In the animal kingdom, there are only four true species of crocodiles and six species of alligators. These numbers are vastly different compared to about 5 million years ago when there were a total of 14 different species of crocodiles.
Today, no more than two or three species live within close proximity of each other when millions of years ago seven species of crocodiles occupied the same region. A team of paleontologists at the University of Zurich revealed this updated information on these aquatic reptiles.
Crocodiles, at times referred to as true crocodiles, live in tropical areas of Africa, Asia, Australia and North and South America. A large amount of very diverse species of crocodiles lived in areas that no longer exist like the Urumaco, a river that was once located in the Gulf of Venezuela.
Scientists discovered two new crocodile species while they were studying ancient crocodiles from the Miocene in the area of what once was the Urumaco. The new species found are known as the Globidentosuchus brachyrostris, which had sphere-shaped teeth and belonged to the caiman family, and also the species Crocodylus falconensis, which researchers theorized grew to over four meters or 13 feet long.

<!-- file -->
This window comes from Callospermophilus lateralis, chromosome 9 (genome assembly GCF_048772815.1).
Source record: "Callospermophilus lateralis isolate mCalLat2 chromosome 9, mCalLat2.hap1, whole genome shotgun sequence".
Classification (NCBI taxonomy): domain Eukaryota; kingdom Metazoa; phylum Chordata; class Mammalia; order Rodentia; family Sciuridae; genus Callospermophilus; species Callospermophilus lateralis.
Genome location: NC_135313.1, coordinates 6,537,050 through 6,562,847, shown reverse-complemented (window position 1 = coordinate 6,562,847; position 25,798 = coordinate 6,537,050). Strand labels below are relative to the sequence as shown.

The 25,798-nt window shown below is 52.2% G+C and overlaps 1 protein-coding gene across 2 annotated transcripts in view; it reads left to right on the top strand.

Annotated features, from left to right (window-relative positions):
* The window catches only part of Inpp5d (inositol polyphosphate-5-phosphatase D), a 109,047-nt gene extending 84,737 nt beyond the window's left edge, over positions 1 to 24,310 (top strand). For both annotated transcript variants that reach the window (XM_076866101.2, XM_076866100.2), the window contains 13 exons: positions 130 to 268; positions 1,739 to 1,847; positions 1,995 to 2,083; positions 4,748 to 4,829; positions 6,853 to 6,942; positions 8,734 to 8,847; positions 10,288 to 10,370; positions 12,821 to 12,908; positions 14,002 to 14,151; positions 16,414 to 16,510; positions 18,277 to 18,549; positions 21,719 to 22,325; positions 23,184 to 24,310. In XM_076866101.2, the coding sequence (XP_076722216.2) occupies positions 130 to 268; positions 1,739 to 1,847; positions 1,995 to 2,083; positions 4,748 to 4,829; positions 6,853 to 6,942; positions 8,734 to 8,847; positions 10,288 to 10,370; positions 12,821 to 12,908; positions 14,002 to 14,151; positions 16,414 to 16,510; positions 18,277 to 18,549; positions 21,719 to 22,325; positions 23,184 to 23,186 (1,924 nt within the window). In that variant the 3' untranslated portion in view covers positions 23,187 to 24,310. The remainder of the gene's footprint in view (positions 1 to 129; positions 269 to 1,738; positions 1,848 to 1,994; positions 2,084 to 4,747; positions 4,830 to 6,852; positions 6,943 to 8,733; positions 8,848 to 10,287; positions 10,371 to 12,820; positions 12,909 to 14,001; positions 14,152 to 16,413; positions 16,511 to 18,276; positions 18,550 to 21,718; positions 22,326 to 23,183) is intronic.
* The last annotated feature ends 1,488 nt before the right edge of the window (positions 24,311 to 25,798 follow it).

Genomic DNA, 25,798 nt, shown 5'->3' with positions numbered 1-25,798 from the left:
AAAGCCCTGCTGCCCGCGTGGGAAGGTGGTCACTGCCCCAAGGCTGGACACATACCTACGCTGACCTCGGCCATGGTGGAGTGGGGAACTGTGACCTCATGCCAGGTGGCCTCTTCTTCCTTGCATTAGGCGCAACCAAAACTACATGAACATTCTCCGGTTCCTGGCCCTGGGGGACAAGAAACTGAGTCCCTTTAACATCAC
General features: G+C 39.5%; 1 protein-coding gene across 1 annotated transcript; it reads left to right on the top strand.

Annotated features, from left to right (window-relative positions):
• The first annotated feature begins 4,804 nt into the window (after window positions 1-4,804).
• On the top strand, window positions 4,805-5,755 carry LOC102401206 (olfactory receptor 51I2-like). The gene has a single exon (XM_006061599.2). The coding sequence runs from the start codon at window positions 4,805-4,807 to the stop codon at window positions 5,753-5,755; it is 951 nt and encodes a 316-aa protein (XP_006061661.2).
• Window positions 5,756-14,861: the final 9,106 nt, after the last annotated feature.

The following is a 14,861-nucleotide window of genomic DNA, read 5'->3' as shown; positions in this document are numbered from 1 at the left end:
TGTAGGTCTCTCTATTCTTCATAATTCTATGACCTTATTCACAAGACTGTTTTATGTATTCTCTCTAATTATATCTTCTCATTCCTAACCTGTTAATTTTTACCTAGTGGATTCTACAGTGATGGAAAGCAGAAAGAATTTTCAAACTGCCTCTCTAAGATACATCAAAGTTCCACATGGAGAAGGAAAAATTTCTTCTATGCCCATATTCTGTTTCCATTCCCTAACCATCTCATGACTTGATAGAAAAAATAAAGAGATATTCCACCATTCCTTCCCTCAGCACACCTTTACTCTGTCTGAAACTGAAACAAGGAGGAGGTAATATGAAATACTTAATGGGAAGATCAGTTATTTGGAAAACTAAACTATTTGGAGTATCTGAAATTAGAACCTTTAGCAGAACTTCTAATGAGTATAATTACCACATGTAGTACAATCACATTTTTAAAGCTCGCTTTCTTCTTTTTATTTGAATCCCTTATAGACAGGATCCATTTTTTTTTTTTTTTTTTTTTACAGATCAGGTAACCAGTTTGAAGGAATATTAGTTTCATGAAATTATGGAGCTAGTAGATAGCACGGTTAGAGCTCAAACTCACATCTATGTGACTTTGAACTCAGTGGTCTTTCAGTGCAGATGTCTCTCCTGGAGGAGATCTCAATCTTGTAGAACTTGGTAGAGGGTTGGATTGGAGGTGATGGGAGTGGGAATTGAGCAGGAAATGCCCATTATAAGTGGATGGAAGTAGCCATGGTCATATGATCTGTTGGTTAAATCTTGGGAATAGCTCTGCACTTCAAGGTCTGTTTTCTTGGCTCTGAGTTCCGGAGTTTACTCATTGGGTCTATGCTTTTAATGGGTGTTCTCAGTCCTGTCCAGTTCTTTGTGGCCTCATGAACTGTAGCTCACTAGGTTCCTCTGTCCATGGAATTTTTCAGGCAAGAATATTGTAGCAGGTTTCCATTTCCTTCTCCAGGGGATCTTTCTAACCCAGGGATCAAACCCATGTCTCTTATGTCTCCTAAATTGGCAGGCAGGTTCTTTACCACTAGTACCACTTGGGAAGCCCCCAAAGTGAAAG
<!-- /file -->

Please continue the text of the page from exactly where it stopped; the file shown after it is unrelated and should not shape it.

Paleontologist Marcelo Sanchez discovered that all of the crocodiles that exist around the globe today are included in Venezuela's fossils.
"There were no predators back then in South America that could have hunted the three-meter-long turtles or giant rodents. Giant crocodiles occupied this very niche," paleontologist Torsten Scheyer said.
This includes the Crocodylidae which are called the true crocodiles; the Alligatoridae, which are the true alligators (also include caimans) and the Gavialidae, which are found today dwelling in Southeast Asia and are known for their extremely long, thin snouts.